It wasn’t the body that surprised me.
I’d heard there had been a death on our unit; someone from the local mortuary was on his way. No, what surprised me was that the door to room 110 was wide open. I could see right in there, see the body carelessly covered with a rumpled sheet.
I was a little offended. Show some respect! I couldn’t imagine any of our nurses treating a deceased patient this way. That door should be closed! And that sheet over his face – we never pull linens over anyone’s face! We courteously tuck the person in as if they were sleeping, plump the pillow, smooth the sheets, and close the door for privacy. Leaving him like that – a sheet thoughtlessly thrown over him, in full view of the nurses’ station – was disrespectful to the patient, to his family, and to visitors.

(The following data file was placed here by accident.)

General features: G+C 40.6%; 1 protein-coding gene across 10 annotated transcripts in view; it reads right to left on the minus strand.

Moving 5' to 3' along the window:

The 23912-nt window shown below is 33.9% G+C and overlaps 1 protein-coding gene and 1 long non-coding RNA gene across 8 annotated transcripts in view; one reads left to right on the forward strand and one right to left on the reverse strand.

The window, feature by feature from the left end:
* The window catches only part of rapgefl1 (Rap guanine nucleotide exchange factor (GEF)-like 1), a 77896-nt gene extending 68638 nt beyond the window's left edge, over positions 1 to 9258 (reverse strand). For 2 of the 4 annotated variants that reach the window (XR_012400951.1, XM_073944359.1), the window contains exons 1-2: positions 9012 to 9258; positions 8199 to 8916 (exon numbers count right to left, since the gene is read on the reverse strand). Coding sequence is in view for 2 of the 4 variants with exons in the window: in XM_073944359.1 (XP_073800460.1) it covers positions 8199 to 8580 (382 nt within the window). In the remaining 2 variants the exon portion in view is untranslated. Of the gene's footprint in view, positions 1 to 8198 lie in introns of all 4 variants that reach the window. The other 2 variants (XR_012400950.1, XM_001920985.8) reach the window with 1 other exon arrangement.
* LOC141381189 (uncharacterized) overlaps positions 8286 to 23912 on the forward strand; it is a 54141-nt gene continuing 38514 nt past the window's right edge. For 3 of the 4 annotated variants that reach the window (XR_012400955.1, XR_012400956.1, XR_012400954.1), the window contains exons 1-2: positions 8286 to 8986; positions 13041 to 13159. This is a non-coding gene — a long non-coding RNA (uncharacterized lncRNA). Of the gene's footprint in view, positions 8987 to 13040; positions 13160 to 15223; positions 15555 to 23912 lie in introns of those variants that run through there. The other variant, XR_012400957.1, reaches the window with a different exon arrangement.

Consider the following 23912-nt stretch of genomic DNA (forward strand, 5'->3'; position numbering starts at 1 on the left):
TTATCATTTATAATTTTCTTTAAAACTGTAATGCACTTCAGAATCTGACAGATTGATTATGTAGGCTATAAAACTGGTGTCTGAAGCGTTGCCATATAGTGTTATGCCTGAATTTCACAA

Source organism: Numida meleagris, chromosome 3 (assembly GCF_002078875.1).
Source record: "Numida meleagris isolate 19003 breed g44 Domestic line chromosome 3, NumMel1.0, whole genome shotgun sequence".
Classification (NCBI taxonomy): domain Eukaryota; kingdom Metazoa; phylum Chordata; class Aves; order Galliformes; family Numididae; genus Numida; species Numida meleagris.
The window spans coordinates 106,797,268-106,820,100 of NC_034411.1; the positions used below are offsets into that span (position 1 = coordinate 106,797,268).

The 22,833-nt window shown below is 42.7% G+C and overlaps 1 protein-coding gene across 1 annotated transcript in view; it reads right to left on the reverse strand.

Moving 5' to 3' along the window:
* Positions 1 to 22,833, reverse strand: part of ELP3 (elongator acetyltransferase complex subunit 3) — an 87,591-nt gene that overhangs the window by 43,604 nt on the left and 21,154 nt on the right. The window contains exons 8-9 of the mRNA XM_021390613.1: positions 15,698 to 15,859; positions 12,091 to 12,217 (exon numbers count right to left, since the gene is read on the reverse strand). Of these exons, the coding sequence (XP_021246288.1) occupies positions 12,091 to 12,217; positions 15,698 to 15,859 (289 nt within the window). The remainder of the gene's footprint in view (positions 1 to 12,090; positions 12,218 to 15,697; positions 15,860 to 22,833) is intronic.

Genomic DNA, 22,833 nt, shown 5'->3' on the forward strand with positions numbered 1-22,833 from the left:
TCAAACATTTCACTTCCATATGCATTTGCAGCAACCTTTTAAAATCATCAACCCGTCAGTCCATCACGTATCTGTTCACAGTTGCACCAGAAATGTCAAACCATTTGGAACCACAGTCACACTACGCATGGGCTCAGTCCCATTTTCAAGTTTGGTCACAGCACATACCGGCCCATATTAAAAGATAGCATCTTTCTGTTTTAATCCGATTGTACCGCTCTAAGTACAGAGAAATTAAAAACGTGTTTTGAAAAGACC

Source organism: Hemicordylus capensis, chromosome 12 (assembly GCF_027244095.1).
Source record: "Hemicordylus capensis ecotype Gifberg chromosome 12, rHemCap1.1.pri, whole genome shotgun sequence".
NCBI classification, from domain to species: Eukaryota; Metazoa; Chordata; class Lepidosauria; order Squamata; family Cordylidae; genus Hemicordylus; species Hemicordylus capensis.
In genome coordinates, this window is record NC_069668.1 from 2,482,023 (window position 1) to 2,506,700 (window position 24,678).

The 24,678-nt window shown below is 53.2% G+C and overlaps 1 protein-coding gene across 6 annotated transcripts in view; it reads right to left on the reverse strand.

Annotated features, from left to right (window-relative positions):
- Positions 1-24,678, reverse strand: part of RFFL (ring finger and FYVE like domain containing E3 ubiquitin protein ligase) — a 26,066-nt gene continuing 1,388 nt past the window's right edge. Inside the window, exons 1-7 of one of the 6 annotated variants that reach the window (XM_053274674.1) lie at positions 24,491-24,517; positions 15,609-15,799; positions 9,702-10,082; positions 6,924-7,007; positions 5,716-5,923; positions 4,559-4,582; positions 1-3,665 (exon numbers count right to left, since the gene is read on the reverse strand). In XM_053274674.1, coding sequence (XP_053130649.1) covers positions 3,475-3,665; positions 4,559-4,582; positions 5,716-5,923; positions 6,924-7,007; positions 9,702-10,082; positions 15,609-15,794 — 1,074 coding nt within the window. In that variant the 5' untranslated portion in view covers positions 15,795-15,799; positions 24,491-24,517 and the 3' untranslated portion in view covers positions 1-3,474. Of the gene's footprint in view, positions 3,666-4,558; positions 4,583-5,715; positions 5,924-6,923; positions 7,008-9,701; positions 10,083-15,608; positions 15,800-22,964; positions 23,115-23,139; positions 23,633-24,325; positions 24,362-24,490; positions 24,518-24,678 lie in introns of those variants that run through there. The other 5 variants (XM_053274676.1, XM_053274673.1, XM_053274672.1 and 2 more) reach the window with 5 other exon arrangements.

Some people might find it very unsettling, walking past the room and seeing someone like that.
Mind you, I didn’t really know who had died. No one had said to me, “Gosh, my patient in 110 passed today,” or “When the mortuary staff arrives, direct them to 110.” I just knew someone had died, somewhere on the unit.
But I didn’t trouble myself with the details. It was obvious, wasn’t it? I mean, you see a body lying motionless under a sheet, what else could it be, except a dead person?
Nobody would sleep like that, would they?
The answer, of course, is yes.
So the mortuary guy shows up.